Porosity and Mineralogical Changes in Iron-Bearing Sandstone with CO2 Injection

Source: AIChE
  • Type:
    Conference Presentation
  • Conference Type:
    AIChE Spring Meeting and Global Congress on Process Safety
  • Presentation Date:
    April 28, 2015
  • Duration:
    30 minutes
  • Skill Level:
  • PDHs:

Share This Post:

One of the four trapping mechanisms for long term CO2 geological storage is mineral trapping. Increased acidity from CO2 solubility in brine results in carbonate and silicate mineral dissolution and potential secondary precipitation of more stable clay and oxide minerals. This study is focused on better understating the geochemical reactions, and porosity and mineralogy changes in Berea sandstone with CO2 injection. A core flooding system was used in which supercritical CO2 at 60 °C and 2000 psi and 2% NaCl brine was flown through the 7-inch cores. The changes in the core structure and porosity were observed using Micro-CT, QEMSCAN, and He porosimeter and the data was supplemented with mineralogical measurements and effluent solution chemistry obtained by XRD and ICP-MS, respectively. Significant iron concentration in the effluent solution was observed and three iron-bearing minerals were detected in sandstone. Numerical modeling using TOUGHREACT with the EOS module of ECO2N dedicated to CO2-water-NaCl system was employed to assist data interpretation in order to identify the primary source(s) of Fe, the extent of the reactions, and the resulting porosity and permeability changes that would affect the storage capabilities for CO2. Modifications to published kinetic and thermodynamic constants and the inclusion of incongruent reaction terms were investigated to capture the changes in solution composition, and predictions were made for a new set of data under different flow conditions.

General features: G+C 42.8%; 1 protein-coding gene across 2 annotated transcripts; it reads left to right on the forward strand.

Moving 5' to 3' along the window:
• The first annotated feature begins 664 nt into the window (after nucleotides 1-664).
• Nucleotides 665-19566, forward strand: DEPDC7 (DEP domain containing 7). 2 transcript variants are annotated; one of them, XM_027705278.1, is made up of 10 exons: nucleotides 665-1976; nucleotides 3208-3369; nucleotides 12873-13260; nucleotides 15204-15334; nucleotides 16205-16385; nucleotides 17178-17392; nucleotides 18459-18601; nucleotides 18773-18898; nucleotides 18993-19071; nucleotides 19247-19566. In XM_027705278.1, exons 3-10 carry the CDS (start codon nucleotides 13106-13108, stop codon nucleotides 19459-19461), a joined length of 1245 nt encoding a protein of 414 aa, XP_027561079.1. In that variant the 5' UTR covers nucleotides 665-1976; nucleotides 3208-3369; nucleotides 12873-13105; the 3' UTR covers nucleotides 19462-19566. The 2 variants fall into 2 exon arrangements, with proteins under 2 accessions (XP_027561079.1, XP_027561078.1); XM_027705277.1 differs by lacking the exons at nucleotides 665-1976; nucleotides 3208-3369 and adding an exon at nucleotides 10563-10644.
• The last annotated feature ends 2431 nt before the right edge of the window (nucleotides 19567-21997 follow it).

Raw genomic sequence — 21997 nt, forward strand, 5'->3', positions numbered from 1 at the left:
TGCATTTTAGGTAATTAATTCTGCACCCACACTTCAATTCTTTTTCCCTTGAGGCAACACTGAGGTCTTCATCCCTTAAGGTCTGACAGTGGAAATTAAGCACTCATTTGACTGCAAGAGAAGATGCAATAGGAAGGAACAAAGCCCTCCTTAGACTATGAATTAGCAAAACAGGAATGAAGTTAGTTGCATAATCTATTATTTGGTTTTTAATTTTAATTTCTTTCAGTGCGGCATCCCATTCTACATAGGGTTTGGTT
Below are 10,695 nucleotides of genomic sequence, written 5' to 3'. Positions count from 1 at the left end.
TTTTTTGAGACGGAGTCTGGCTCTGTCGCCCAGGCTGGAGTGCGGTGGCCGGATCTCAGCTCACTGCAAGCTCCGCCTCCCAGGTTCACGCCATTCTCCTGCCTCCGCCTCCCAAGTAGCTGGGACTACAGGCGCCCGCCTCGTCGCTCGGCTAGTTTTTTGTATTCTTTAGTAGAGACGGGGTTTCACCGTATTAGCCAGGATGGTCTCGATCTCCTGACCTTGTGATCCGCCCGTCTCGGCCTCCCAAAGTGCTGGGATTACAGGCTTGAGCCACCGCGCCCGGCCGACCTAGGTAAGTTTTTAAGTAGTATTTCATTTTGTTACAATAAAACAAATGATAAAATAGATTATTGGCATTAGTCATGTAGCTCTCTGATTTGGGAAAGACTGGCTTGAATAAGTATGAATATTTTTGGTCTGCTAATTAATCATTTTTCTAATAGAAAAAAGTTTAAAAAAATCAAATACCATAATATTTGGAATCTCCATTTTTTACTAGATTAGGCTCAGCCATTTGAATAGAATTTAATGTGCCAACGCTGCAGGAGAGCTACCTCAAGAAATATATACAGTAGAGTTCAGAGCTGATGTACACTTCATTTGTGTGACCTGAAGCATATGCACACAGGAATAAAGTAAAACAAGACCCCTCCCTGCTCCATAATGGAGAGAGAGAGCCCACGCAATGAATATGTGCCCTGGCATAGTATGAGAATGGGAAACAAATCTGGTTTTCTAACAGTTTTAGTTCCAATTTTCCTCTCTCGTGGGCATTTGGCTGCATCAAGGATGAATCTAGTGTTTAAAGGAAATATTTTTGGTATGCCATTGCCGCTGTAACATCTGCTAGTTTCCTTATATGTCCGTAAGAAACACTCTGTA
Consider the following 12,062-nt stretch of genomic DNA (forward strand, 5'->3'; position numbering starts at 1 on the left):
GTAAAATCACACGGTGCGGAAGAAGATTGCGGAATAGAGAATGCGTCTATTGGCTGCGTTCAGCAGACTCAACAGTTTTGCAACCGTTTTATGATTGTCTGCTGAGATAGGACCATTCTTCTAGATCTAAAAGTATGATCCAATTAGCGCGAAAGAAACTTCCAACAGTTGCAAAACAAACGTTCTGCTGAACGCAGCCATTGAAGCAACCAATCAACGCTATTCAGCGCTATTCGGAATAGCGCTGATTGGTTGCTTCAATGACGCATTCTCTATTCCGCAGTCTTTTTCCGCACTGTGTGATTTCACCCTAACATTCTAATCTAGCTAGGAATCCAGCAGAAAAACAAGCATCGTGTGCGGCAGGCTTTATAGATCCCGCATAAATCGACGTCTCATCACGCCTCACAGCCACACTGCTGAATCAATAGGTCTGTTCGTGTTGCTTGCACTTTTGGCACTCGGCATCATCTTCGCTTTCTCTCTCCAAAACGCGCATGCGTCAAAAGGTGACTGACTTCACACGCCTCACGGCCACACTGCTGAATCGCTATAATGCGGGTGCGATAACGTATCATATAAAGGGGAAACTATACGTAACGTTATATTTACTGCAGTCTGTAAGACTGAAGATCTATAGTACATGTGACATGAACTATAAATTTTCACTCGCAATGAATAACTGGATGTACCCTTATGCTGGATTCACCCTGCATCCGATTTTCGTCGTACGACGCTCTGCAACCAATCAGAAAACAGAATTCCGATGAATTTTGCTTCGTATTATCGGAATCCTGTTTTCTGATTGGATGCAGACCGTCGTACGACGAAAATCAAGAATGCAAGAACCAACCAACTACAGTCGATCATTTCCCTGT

Once the content has been viewed and you have attested to it, you will be able to download and print a certificate for PDH credits. If you have already viewed this content, please click here to login.



Do you already own this?



AIChE Member Credits 0.5
AIChE Members $15.00
AIChE Graduate Student Members Free
AIChE Undergraduate Student Members Free
Non-Members $25.00